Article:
The fall Chinook salmon run in California's Central Valley, the most abundant run, has declined to record lows in 2007 and 2008 resulting in the closure of the fishery for the first time in its 100 year history. Coupled with recent findings indicating that in some years up to 90% of fall adult Central Valley salmon originate from hatcheries, a threatened listing for fall run Chinook may be imminent.
Artificial propagation of salmon in hatcheries has long played a role in meeting harvest and conservation goals for salmon and steelhead in California. However, a need to reform the hatchery system has been identified by scientists and policymakers based on growing concerns and scientific findings about the potential effects of hatcheries on the viability of salmon and steelhead in their natural habitats. Currently, all California's Central Valley salmon runs are listed as threatened, endangered or species of concern and more than 70% of spawning habitats have been lost or degraded as a result of mining activities, dam construction, and water diversions[4, 5].
In 2010, the U.S. Congress established and funded a hatchery review process in California because it recognized that the genetic resources to support a sustainable salmon fishery and recover at-risk runs of salmon were not being adequately managed using traditional hatchery practices . The goal of this hatchery program review initiative was to ensure that the hatchery programs were managed and operated to meet one or both of the primary purposes for hatcheries: (1) Helping recover and conserve naturally spawning salmon and steelhead populations, and (2) Supporting sustainable fisheries with little or no deleterious consequences to natural populations.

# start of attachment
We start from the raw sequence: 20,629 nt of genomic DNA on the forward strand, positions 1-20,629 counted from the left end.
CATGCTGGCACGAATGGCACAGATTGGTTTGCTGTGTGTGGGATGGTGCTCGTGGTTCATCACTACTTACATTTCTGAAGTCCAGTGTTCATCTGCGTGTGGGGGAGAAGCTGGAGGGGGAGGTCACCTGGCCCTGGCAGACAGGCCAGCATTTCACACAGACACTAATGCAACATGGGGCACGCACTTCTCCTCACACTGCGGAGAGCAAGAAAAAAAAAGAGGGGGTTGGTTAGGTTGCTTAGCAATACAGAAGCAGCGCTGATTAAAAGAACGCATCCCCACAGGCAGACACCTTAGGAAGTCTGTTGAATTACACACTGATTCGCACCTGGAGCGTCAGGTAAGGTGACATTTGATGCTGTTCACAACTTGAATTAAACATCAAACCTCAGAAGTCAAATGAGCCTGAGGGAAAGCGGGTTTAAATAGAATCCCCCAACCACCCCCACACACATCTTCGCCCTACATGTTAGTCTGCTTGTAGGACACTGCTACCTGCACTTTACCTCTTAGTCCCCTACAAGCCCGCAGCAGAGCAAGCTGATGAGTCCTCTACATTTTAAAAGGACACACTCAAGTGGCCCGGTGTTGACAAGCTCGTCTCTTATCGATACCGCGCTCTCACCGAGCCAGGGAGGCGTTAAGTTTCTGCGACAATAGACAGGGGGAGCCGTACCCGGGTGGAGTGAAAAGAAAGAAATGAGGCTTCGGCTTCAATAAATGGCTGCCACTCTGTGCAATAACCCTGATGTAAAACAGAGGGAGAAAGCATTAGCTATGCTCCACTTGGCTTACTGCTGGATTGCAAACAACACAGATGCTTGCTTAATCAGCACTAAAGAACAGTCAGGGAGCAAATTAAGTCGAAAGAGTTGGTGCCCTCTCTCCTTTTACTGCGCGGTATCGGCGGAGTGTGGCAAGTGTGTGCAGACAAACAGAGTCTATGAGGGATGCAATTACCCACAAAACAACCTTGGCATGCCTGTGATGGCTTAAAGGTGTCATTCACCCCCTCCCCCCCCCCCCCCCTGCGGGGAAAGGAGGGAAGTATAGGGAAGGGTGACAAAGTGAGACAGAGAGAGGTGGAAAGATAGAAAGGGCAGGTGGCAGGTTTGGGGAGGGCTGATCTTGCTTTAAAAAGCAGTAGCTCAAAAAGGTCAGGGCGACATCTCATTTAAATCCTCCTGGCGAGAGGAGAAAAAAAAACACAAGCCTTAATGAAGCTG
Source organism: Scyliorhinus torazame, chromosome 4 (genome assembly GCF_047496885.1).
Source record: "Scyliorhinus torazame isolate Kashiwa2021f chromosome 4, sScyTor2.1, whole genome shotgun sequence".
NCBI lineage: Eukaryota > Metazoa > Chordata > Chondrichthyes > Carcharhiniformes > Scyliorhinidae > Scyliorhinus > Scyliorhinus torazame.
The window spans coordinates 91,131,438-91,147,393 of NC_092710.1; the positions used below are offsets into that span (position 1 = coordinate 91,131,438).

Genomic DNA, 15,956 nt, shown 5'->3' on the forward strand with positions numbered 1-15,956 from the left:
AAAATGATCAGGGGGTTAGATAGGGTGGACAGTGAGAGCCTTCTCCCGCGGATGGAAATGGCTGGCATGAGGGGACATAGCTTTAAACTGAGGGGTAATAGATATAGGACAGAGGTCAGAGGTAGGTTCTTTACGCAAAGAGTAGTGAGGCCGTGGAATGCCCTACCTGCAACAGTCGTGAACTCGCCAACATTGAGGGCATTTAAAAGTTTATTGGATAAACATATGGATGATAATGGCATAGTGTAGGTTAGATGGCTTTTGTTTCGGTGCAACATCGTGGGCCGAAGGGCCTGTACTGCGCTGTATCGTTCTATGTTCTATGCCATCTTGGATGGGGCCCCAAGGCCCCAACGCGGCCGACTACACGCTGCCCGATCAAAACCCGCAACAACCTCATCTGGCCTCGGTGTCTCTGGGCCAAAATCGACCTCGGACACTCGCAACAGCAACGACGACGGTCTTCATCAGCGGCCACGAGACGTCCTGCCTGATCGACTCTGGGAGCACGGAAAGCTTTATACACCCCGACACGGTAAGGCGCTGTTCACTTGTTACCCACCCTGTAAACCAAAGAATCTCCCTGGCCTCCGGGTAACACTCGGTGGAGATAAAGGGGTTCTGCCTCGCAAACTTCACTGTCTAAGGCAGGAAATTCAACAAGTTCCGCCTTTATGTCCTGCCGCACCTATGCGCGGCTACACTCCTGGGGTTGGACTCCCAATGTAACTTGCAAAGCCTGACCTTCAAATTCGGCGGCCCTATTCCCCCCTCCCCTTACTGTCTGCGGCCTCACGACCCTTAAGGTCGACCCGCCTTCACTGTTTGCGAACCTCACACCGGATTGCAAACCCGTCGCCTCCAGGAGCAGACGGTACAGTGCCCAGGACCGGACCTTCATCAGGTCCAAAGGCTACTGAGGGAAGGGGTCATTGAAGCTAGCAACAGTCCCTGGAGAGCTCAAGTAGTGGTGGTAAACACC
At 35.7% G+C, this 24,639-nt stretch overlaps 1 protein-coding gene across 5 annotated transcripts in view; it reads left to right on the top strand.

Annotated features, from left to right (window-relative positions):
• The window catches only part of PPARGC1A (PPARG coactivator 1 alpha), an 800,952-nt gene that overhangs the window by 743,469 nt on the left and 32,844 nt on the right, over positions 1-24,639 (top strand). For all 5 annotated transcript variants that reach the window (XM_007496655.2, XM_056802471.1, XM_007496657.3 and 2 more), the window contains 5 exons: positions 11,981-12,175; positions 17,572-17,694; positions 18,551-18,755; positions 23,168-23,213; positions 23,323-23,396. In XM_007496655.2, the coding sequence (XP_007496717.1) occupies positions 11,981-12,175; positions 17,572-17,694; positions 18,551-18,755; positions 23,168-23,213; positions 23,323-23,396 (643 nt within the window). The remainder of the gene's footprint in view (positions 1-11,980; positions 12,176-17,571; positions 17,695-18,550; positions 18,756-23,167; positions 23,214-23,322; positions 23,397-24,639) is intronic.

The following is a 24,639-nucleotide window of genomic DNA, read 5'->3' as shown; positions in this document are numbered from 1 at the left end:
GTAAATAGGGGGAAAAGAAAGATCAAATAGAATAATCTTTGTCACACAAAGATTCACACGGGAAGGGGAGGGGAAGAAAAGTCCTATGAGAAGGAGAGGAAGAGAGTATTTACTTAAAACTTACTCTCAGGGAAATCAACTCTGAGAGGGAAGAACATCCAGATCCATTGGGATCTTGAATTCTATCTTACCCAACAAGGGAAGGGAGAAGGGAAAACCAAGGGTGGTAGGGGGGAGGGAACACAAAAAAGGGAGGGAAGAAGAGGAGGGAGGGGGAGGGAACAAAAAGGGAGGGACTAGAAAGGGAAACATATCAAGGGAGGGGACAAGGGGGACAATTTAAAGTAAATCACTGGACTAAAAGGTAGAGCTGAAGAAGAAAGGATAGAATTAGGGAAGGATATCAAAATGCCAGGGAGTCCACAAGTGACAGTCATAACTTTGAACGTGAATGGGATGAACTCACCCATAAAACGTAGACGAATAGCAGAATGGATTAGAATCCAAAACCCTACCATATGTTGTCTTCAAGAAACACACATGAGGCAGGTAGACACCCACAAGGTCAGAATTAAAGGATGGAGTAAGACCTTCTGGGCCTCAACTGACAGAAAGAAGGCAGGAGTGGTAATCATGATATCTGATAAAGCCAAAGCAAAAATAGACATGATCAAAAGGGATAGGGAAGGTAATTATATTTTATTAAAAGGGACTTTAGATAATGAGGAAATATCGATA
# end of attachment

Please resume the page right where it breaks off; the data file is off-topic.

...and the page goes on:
The science of hatcheries focuses on several key management concepts that if implemented would make a greater contribution to harvest than the existing natural habitat can sustain on its own . For integrated hatcheries one key element is managing hatchery and natural-origin fish as two components of a single gene pool that is locally adapted to the natural habitat. Opportunities to use science and monitoring to balance the role of hatcheries for harvest and conservation exist and are discussed by experts here.
1 Barnett-Johnson, R., C. Grimes, C. Royer, and C. Donohoe. 2007. Identifying the contribution of wild and hatchery Chinook salmon (Oncorhynchus tshawytscha) to the ocean fishery using otolith microstructure as natural tags. Canadian Journal of Fisheries and Aquatic Sciences 64:1683-1692. [PDF]
5 Yoshiyama, R. M., E. R. Gerstung, F. W. Fisher, and P. B. Moyle. 2001. Historical and Present Distribution of Chinook Salmon in the Central Valley Drainage of California. Pages 71-176 in R. L. Brown, editor. Contributions to the biology of Central Valley salmonids, Vol. 1. Fish Bulletin No. 179, Sacramento.
6 California Hatchery Scientific Review Group (California HSRG). 2012. California Hatchery Review Statewide Report. Prepared for the US Fish and Wildlife Service and Pacific States Marine Fisheries, Commission. April 2012. 100 pgs [PDF].
7 HSRG (Hatchery Scientific Review Group). 2014. On the Science of Hatcheries: An updated perspective on the role of hatcheries in salmon and steelhead management in the Pacific Northwest. A. Appleby, H.L. Blankenship, D. Campton, K. Currens, T. Evelyn, D. Fast, T. Flagg, J. Gislason, P. Kline, C. Mahnken, B. Missildine, L. Mobrand, G. Nandor, P. Paquet, S. Patterson, L. Seeb, S. Smith, and K. Warheit. June 2014 [PDF].